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Randomized controlled trial demonstrates nutritional management is superior to metronidazole for treatment of acute colitis in dogs

Adam J. RudinskyDepartment of Veterinary Clinical Sciences, College of Veterinary Medicine, The Ohio State University, Columbus, OH
The Comparative Hepatobiliary and Intestinal Research Program, College of Veterinary Medicine, The Ohio State University, Columbus, OH

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Valerie J. ParkerDepartment of Veterinary Clinical Sciences, College of Veterinary Medicine, The Ohio State University, Columbus, OH
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Jenessa WinstonDepartment of Veterinary Clinical Sciences, College of Veterinary Medicine, The Ohio State University, Columbus, OH
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Edward CooperDepartment of Veterinary Clinical Sciences, College of Veterinary Medicine, The Ohio State University, Columbus, OH

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Abstract

OBJECTIVE

To describe the outcome of dietary management of canine noninfectious acute colitis with or without concurrent oral administration of metronidazole using a randomized controlled clinical trial.

ANIMALS

59 client-owned dogs with noninfectious acute colitis.

PROCEDURES

Dogs with acute noninfectious colitis were enrolled in a 30-day diet trial after exclusion of parasitic infectious etiologies (fecal centrifugation floatation, Giardia/Cryptosporidium antigen testing) and systemic disease (CBC, biochemistry, urinalysis). Dogs were randomized into 3 placebo-controlled groups: group 1, easily digestible diet + placebo tablet; group 2, easily digestible diet + metronidazole tablet; and group 3, psyllium-enhanced easily digestible diet + placebo tablet. Dogs were evaluated serially using fecal scoring for time to remission, average fecal score, relapse after remission, and dysbiosis index.

RESULTS

Median remission time was significantly different among the 3 groups (P < .01) with median times of 5 days (range, 4 to 10) for group 1, 8.5 days (range, 7 to 12) for group 2, and 5 days (range, 3 to 6) for group 3. Metronidazole addition affected the fecal dysbiosis index negatively at days 7 to 10. No adverse effects or complications were noted throughout the study.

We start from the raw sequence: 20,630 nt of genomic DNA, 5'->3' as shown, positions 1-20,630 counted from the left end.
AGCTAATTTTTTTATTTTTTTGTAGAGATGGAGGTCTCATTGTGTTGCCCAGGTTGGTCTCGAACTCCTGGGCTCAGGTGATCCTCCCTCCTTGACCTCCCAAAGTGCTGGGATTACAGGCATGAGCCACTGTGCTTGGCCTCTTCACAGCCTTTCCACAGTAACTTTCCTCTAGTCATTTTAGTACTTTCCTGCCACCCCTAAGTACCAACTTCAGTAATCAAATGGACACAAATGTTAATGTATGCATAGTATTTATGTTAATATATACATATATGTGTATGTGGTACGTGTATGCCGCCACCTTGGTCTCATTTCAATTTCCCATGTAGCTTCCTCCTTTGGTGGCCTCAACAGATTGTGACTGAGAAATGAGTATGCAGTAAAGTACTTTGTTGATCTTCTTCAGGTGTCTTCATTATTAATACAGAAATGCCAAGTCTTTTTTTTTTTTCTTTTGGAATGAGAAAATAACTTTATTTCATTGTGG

CLINICAL RELEVANCE

For canine noninfectious acute colitis, dietary management with an easily digestible diet with or without psyllium enhancement proved a superior management strategy compared to metronidazole. The omission of metronidazole reduced the adverse impact significantly on intestinal microbiota. Longitudinal clinical trials are necessary to compare the long-term response, stability, and complications associated with dietary management alone versus combined dietary and antimicrobial therapy for canine acute colitis.

Abstract

OBJECTIVE

To describe the outcome of dietary management of canine noninfectious acute colitis with or without concurrent oral administration of metronidazole using a randomized controlled clinical trial.

ANIMALS

59 client-owned dogs with noninfectious acute colitis.

PROCEDURES

Dogs with acute noninfectious colitis were enrolled in a 30-day diet trial after exclusion of parasitic infectious etiologies (fecal centrifugation floatation, Giardia/Cryptosporidium antigen testing) and systemic disease (CBC, biochemistry, urinalysis). Dogs were randomized into 3 placebo-controlled groups: group 1, easily digestible diet + placebo tablet; group 2, easily digestible diet + metronidazole tablet; and group 3, psyllium-enhanced easily digestible diet + placebo tablet. Dogs were evaluated serially using fecal scoring for time to remission, average fecal score, relapse after remission, and dysbiosis index.

RESULTS

Median remission time was significantly different among the 3 groups (P < .01) with median times of 5 days (range, 4 to 10) for group 1, 8.5 days (range, 7 to 12) for group 2, and 5 days (range, 3 to 6) for group 3. Metronidazole addition affected the fecal dysbiosis index negatively at days 7 to 10. No adverse effects or complications were noted throughout the study.

CLINICAL RELEVANCE

For canine noninfectious acute colitis, dietary management with an easily digestible diet with or without psyllium enhancement proved a superior management strategy compared to metronidazole. The omission of metronidazole reduced the adverse impact significantly on intestinal microbiota. Longitudinal clinical trials are necessary to compare the long-term response, stability, and complications associated with dietary management alone versus combined dietary and antimicrobial therapy for canine acute colitis.

Supplementary Materials

    • Supplementary Figure S1 (PDF 36.1 KB)
    • Supplementary Figure S2 (PDF 377 KB)
    • Supplementary Table S1 (PDF 186 KB)
    • Supplementary Appendix S1 (PDF 96.9 KB)
    • Supplementary Appendix S2 (PDF 107 KB)
    • Supplementary Appendix S3 (PDF 300 KB)

Contributor Notes

Corresponding author: Dr. Rudinsky (rudinsky.3@osu.edu)